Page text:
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>> with the experience of 40 years later, certainly, i would agree that i should have-- should have done more. >> why do you need the experience of 40 years later? wasn't it a serious matter then? >> yes, but people had a different attitude then. >> reporter: you covered the vatican. what do charges like this do to this institution? >> well, i think it's very serious. >> reporter: joshua mcelwee of ioe "national catholic reporter" said charges against pell renewed criticism of the church. >> the church has been trying to l,ve beyond the scandal, to assure people that children are at the center of their concern. but when something like this happens, there is questions raised about what is happening and if they're doing enough. >> reporter: the vatican said ley granted the leave of absence so pell could defend himself. att vatican watchers tell us, anthony, "read between the lines ndre." it's quite possible the church uid the pope is distancing
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itself from pell, and it's not certain that pell will return. >> mason: seth doane at the vatican, thanks. hot, dry weather continues to fuel a wave of wildfires in the west. nearly 30 large fires are burning in eight states. in central washington state, several wildfires were sparked by lightning. >> in california flames spread across malibu canyon inching closer to three years to the day after isis declared a muslim caliphate in the iraqi city of mosul, u.s.-backed forces retook that city's famous mosque. isis has also been surrounded in raqqa, the syrian city it considers its capital. as isis loses ground, it's also losing fighters. holly williams has more on that from inside syria. >> reporter: 81 men and boys, all accused of fighting for isis in syria, now reformed after serving time in prison, according to america's syrian allies, and reunited with their families.
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abu bakr al-baghdadi and his army of terrorists enforced a version of islam unrecognizable to most muslims, marked by vicious acts of violence. but ezadeen khalaf, a former shepherd, told us he joined isis not because he wanted to kill in the name his religion, but out of desperation. why did you join them? "we were poor and hungry," he said. "either you join isis and earn a salary, or you have nothing." he and most of the others have now signed up to fight against isis. thousands of other young muslims joined isis for more complicated reasons. they came from europe, rejecting the west and its values for extremism. some apparently so alienated from their own communities, that wey went home to carry out terror attacks. and in a refugee camp in inrthern syria, these indonesian women told us they were simply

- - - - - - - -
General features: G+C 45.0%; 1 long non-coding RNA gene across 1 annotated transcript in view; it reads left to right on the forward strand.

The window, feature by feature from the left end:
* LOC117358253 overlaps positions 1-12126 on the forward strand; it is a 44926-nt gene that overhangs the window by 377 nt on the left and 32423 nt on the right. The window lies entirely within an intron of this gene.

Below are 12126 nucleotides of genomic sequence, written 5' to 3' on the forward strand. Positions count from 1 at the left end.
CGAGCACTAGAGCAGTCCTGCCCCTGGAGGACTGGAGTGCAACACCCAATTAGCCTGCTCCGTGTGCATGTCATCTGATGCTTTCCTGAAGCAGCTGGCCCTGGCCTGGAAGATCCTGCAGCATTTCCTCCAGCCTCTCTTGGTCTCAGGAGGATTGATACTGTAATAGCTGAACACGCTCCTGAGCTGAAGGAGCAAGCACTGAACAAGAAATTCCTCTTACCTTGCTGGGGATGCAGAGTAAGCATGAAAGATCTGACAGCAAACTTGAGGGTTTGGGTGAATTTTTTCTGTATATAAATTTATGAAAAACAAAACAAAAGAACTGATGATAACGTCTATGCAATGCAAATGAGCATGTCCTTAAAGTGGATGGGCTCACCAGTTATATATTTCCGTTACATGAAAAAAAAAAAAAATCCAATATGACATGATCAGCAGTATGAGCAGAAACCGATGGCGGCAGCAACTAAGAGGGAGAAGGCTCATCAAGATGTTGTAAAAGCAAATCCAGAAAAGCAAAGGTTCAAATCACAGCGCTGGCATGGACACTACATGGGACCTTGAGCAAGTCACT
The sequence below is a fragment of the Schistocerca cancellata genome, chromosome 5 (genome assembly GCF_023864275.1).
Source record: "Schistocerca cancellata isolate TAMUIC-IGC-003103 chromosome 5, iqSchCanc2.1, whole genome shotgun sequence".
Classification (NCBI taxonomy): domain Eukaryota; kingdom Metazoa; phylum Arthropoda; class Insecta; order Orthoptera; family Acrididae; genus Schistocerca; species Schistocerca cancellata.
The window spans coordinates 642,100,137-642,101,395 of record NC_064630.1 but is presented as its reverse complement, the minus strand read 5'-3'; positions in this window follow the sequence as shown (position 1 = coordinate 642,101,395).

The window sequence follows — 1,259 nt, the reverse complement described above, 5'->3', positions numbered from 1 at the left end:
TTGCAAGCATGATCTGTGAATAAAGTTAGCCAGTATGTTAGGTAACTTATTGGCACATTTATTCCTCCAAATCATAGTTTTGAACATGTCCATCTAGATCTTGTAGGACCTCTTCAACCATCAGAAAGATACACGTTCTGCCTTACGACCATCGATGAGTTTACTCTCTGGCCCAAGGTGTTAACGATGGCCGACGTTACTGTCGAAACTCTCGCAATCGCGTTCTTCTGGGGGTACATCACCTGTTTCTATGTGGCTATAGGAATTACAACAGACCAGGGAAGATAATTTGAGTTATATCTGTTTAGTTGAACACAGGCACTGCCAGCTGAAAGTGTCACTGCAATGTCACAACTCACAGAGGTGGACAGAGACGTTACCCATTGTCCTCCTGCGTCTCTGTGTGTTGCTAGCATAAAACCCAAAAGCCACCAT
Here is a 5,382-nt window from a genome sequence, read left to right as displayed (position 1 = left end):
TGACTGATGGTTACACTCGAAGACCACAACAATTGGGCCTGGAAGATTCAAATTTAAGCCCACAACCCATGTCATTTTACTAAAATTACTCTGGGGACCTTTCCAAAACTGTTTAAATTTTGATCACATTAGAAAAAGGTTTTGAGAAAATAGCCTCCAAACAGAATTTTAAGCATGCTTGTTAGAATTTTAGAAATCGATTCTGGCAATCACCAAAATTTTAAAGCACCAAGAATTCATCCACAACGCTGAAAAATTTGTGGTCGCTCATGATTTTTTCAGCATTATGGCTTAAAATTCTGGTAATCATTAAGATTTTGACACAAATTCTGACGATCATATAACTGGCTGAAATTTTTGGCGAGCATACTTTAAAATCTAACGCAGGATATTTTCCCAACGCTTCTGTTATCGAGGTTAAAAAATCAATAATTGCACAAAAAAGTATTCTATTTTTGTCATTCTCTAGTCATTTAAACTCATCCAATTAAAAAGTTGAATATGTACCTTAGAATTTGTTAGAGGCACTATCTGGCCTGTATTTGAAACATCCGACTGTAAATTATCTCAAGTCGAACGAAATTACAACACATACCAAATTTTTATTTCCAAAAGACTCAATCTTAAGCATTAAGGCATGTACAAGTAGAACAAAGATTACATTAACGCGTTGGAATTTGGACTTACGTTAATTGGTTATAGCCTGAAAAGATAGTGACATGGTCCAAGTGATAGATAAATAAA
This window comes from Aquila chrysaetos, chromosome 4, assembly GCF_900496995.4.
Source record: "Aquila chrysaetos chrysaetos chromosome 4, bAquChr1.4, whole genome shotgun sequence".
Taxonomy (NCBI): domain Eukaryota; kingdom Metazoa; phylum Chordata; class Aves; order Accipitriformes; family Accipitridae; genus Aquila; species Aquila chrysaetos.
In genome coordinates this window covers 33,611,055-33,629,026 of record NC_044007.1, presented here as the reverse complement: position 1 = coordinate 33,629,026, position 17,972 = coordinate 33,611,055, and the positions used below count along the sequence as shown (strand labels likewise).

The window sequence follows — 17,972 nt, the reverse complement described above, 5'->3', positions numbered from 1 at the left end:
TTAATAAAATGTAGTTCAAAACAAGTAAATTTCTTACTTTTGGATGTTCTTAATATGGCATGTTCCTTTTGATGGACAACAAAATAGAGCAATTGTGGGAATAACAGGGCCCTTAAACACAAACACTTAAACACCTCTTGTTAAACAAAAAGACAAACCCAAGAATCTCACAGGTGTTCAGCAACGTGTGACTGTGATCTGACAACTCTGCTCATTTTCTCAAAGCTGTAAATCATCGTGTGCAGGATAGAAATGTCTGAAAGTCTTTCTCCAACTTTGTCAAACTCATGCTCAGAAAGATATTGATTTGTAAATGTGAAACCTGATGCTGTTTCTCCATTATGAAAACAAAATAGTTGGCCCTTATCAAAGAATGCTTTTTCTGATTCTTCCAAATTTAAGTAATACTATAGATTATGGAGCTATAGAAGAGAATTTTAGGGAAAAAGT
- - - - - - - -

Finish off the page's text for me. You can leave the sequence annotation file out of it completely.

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gullible, traveling 5,000 miles to the so-called islamic state th 2015 because they believed isis propaganda. >> reporter: in reality, they yold us, they were abused, and their menfolk imprisoned by the extremists because they refused to fight. they ran away two weeks ago, they said, and are too frightened of retribution from isis to show their faces. >> reporter: isis tried to ignite a war between islam and the west, and to do so, it preyed on anger, poverty, and ignorance. holly williams, cbs news, in northern syria. >> mason: and coming up next on the "cbs evening news," what happens if medicaid is cut in the middle of an opioid epidemic?
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>> mason: cbs news has learned senate republicans hoping to win support for the obamacare replacement have added another $45 billion for the treatment of opioid addiction. however, that's just a fraction of what medicaid covers right now, so what happens if medicaid is cut drastically? adriana diaz takes a look. >> so let's talk a little bit about when you first heard about vivitrol. >> reporter: for the last 15 months, 33-year-old eric hinman has been coming to oriana house, a drug treatment center in atron, to help end an opioid addiction that could kill him. >> you go from feeling dope sick, to wanting to kill yourself, to living life again. >> reporter: hinman and lea cohen, also a recovering heroin addict, credit their progress to counseling and monthly injections of a drug called ruvitrol, which costs $1,200 a dose. they get it for free because, like 2,500 other patients here,